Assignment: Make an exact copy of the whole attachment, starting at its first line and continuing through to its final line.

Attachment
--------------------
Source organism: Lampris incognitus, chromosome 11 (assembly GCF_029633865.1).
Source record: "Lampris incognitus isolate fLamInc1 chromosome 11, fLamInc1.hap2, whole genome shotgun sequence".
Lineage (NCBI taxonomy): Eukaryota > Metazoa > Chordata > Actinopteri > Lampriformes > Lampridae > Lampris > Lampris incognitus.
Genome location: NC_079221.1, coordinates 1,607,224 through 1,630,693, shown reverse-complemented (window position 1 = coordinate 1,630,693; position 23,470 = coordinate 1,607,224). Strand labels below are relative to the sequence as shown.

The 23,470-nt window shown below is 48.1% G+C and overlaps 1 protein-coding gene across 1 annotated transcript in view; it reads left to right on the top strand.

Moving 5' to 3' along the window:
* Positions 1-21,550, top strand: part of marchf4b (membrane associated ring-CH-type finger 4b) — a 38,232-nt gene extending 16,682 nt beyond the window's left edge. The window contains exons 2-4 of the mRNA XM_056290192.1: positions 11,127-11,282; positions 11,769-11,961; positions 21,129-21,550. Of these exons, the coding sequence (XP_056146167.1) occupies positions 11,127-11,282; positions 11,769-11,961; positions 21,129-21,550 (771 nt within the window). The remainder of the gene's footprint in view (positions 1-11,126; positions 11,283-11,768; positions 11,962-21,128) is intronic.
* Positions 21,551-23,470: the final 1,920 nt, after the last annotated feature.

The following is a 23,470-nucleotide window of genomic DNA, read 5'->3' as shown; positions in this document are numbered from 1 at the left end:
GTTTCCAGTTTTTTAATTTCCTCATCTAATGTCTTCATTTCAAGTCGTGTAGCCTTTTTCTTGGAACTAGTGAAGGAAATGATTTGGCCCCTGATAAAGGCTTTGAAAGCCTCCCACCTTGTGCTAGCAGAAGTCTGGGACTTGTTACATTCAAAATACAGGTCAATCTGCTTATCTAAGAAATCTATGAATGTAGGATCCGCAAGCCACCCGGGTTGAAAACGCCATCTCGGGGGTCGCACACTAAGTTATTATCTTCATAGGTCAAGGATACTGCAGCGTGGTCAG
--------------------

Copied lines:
Source organism: Lampris incognitus, chromosome 11 (assembly GCF_029633865.1).
Source record: "Lampris incognitus isolate fLamInc1 chromosome 11, fLamInc1.hap2, whole genome shotgun sequence".
Lineage (NCBI taxonomy): Eukaryota > Metazoa > Chordata > Actinopteri > Lampriformes > Lampridae > Lampris > Lampris incognitus.
Genome location: NC_079221.1, coordinates 1,607,224 through 1,630,693, shown reverse-complemented (window position 1 = coordinate 1,630,693; position 23,470 = coordinate 1,607,224). Strand labels below are relative to the sequence as shown.

The 23,470-nt window shown below is 48.1% G+C and overlaps 1 protein-coding gene across 1 annotated transcript in view; it reads left to right on the top strand.

Moving 5' to 3' along the window:
* Positions 1-21,550, top strand: part of marchf4b (membrane associated ring-CH-type finger 4b) — a 38,232-nt gene extending 16,682 nt beyond the window's left edge. The window contains exons 2-4 of the mRNA XM_056290192.1: positions 11,127-11,282; positions 11,769-11,961; positions 21,129-21,550. Of these exons, the coding sequence (XP_056146167.1) occupies positions 11,127-11,282; positions 11,769-11,961; positions 21,129-21,550 (771 nt within the window). The remainder of the gene's footprint in view (positions 1-11,126; positions 11,283-11,768; positions 11,962-21,128) is intronic.
* Positions 21,551-23,470: the final 1,920 nt, after the last annotated feature.

The following is a 23,470-nucleotide window of genomic DNA, read 5'->3' as shown; positions in this document are numbered from 1 at the left end:
GTTTCCAGTTTTTTAATTTCCTCATCTAATGTCTTCATTTCAAGTCGTGTAGCCTTTTTCTTGGAACTAGTGAAGGAAATGATTTGGCCCCTGATAAAGGCTTTGAAAGCCTCCCACCTTGTGCTAGCAGAAGTCTGGGACTTGTTACATTCAAAATACAGGTCAATCTGCTTATCTAAGAAATCTATGAATGTAGGATCCGCAAGCCACCCGGGTTGAAAACGCCATCTCGGGGGTCGCACACTAAGTTATTATCTTCATAGGTCAAGGATACTGCAGCGTGGTCAG